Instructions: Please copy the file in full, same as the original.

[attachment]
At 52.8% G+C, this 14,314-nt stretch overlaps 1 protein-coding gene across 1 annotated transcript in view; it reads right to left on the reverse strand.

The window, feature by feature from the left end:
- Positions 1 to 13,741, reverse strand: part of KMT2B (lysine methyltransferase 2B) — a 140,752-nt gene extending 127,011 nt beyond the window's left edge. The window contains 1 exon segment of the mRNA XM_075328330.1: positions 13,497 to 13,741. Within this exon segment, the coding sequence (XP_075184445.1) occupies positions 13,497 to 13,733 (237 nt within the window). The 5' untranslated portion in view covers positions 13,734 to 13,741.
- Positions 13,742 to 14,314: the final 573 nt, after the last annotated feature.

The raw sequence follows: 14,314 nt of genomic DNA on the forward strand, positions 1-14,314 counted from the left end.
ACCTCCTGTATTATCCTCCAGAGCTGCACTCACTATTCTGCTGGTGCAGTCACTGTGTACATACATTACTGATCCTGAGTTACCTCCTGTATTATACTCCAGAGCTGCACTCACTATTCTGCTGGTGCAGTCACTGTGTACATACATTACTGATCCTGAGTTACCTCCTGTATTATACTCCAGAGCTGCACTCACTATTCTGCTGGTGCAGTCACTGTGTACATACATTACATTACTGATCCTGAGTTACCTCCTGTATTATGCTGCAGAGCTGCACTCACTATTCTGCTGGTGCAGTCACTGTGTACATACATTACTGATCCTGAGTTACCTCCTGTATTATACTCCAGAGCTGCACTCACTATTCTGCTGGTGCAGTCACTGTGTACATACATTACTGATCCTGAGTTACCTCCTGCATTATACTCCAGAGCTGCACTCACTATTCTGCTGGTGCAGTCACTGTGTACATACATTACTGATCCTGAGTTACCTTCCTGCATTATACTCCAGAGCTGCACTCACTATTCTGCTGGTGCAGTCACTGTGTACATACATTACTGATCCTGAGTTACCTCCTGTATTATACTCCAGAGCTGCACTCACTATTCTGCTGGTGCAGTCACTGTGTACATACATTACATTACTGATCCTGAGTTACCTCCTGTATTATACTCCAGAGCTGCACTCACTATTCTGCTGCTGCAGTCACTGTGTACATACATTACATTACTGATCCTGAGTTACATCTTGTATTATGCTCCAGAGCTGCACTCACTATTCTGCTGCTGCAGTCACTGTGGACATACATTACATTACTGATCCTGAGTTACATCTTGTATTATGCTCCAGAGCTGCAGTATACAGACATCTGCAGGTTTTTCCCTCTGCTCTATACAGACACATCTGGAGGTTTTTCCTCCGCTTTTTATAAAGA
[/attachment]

At 52.8% G+C, this 14,314-nt stretch overlaps 1 protein-coding gene across 1 annotated transcript in view; it reads right to left on the reverse strand.

The window, feature by feature from the left end:
- Positions 1 to 13,741, reverse strand: part of KMT2B (lysine methyltransferase 2B) — a 140,752-nt gene extending 127,011 nt beyond the window's left edge. The window contains 1 exon segment of the mRNA XM_075328330.1: positions 13,497 to 13,741. Within this exon segment, the coding sequence (XP_075184445.1) occupies positions 13,497 to 13,733 (237 nt within the window). The 5' untranslated portion in view covers positions 13,734 to 13,741.
- Positions 13,742 to 14,314: the final 573 nt, after the last annotated feature.

The raw sequence follows: 14,314 nt of genomic DNA on the forward strand, positions 1-14,314 counted from the left end.
ACCTCCTGTATTATCCTCCAGAGCTGCACTCACTATTCTGCTGGTGCAGTCACTGTGTACATACATTACTGATCCTGAGTTACCTCCTGTATTATACTCCAGAGCTGCACTCACTATTCTGCTGGTGCAGTCACTGTGTACATACATTACTGATCCTGAGTTACCTCCTGTATTATACTCCAGAGCTGCACTCACTATTCTGCTGGTGCAGTCACTGTGTACATACATTACATTACTGATCCTGAGTTACCTCCTGTATTATGCTGCAGAGCTGCACTCACTATTCTGCTGGTGCAGTCACTGTGTACATACATTACTGATCCTGAGTTACCTCCTGTATTATACTCCAGAGCTGCACTCACTATTCTGCTGGTGCAGTCACTGTGTACATACATTACTGATCCTGAGTTACCTCCTGCATTATACTCCAGAGCTGCACTCACTATTCTGCTGGTGCAGTCACTGTGTACATACATTACTGATCCTGAGTTACCTTCCTGCATTATACTCCAGAGCTGCACTCACTATTCTGCTGGTGCAGTCACTGTGTACATACATTACTGATCCTGAGTTACCTCCTGTATTATACTCCAGAGCTGCACTCACTATTCTGCTGGTGCAGTCACTGTGTACATACATTACATTACTGATCCTGAGTTACCTCCTGTATTATACTCCAGAGCTGCACTCACTATTCTGCTGCTGCAGTCACTGTGTACATACATTACATTACTGATCCTGAGTTACATCTTGTATTATGCTCCAGAGCTGCACTCACTATTCTGCTGCTGCAGTCACTGTGGACATACATTACATTACTGATCCTGAGTTACATCTTGTATTATGCTCCAGAGCTGCAGTATACAGACATCTGCAGGTTTTTCCCTCTGCTCTATACAGACACATCTGGAGGTTTTTCCTCCGCTTTTTATAAAGA